Australian Food and Grocery Council CEO Tanya Barden says the pallet shortage has progressed to a point where it’s affecting manufacturers’ production rates. This has forced them to slow or stop production because pallets aren’t available for shipping stock.
Barden says that while industry is doing everything it can, the unfortunate reality is that pallet shortages and shipping delays mean some products may not be available in the lead-up to Christmas. The best approach is to make an early start on your Christmas shopping to avoid the impact of supply chain disruptions that are currently affecting some businesses.
“Consumers need to be aware that they may be limited in some choices,” Barden says. “If they have particular products they want, then planning to shop early is a good idea.”
Value your food
While food shortages and price rises are on the cards, Australians are still wasting too much food. According to Rabobank’s annual Food and Farming Report, in 2021, the average Aussie household wasted 11 percent of the food they bought. That’s essentially throwing $1038 per year in the bin. The results also show that the more people spend, the more they waste. Aussies who spent more than $300 each week on food wasted almost 17 percent of it.
While many consumers continue to waste food, our food relief charities are expecting greater demand this Christmas, as the ongoing impacts of the pandemic affect employment and household finances. So while you plan your Christmas shop, you might also want to consider making a donation to organisations like Foodbank, OzHarvest or SecondBite.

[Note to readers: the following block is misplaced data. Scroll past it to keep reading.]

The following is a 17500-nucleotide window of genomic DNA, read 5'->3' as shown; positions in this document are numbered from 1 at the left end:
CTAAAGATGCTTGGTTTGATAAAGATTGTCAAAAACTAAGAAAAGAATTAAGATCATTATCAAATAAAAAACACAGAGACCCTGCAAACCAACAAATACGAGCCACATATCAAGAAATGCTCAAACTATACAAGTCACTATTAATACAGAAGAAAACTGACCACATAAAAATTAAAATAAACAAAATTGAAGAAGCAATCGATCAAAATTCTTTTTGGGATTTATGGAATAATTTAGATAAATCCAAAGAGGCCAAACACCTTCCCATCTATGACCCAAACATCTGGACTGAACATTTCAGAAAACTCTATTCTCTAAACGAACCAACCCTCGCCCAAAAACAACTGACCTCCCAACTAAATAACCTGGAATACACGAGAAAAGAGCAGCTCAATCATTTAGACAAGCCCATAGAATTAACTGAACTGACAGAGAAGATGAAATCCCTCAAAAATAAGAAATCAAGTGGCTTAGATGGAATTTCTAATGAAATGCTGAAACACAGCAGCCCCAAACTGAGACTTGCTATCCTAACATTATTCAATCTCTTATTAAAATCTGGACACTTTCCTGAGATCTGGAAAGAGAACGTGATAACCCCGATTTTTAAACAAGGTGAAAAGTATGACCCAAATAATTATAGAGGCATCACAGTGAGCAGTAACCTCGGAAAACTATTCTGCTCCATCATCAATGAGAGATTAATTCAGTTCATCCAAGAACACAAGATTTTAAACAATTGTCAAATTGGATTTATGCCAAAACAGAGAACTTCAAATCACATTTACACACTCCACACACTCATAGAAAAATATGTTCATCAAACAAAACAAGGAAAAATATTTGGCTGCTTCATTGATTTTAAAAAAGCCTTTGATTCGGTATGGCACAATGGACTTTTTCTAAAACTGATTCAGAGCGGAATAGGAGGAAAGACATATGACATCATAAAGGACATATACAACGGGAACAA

Even with the current pressures on farmers, Australia remains one of the most food-secure nations in the world. According to Rabobank Australia Head of Sustainable Business Development, Crawford Taylor, our farmers are producing enough to feed 75 million people. But this doesn’t mean we can blithely turf excess food in the bin.
“Understanding where our food comes from, how it’s grown and who produces it is an important step towards reducing the amount of food we waste,” he says.
“When we value our food, we’re more willing to pay a fair price that more accurately represents the time, effort and materials that go into its production.”
So if you do have to pay a little extra for Christmas food this year, remember that buying Aussie produce is helping to support our farmers. These legends have faced more than their fair share of troubles over the past two years. But they’re still putting food on our tables.